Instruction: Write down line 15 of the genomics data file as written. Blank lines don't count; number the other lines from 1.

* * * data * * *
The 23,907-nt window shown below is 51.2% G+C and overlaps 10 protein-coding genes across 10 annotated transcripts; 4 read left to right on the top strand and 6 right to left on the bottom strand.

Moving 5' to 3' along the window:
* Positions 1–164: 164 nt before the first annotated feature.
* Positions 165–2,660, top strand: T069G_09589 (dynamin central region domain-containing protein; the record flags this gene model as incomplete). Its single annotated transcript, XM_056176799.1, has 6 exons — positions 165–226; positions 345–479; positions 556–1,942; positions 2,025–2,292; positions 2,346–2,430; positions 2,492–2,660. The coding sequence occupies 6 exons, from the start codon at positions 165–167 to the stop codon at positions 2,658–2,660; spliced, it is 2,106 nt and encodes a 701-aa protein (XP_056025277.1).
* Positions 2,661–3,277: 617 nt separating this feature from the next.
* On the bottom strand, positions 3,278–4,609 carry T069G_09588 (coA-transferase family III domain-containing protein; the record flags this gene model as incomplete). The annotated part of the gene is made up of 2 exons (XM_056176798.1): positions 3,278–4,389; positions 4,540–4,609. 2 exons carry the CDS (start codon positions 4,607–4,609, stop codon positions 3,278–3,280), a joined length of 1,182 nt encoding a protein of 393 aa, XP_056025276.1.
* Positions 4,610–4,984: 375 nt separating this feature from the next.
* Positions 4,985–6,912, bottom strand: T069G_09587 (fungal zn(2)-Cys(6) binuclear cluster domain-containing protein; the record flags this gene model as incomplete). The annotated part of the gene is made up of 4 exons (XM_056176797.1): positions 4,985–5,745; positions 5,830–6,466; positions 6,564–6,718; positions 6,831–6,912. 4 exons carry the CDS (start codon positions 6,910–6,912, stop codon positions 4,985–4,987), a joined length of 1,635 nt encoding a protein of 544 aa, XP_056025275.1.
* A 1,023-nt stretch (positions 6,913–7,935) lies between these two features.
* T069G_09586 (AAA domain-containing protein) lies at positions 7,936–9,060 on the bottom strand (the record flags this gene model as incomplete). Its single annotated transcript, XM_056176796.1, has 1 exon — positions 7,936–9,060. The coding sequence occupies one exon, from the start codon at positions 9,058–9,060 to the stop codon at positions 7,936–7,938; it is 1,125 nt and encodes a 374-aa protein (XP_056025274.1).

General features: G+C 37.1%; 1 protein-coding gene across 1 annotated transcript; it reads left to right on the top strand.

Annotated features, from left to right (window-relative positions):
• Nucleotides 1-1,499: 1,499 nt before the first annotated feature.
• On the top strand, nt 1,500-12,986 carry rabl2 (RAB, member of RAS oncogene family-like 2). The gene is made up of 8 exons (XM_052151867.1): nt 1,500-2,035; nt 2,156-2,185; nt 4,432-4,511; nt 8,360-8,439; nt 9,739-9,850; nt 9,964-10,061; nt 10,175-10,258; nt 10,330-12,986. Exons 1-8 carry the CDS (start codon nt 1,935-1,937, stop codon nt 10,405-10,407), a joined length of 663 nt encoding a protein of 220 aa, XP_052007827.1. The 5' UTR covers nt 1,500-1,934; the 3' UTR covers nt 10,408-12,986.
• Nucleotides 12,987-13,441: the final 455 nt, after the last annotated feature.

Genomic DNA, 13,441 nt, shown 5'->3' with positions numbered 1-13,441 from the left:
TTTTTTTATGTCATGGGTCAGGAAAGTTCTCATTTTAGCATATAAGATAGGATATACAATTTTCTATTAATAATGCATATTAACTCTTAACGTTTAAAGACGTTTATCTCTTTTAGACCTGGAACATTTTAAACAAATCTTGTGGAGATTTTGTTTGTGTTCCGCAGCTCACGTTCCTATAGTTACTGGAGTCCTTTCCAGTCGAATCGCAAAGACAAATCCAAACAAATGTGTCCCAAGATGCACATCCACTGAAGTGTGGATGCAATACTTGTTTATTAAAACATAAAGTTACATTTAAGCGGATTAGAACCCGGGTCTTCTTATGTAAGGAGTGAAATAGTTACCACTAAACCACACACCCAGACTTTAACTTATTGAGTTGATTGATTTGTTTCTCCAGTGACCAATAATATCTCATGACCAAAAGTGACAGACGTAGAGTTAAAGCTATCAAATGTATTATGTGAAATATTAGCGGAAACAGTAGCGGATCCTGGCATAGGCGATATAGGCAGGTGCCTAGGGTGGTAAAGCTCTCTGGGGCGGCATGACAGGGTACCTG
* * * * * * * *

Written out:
• Nucleotides 12,987-13,441: the final 455 nt, after the last annotated feature.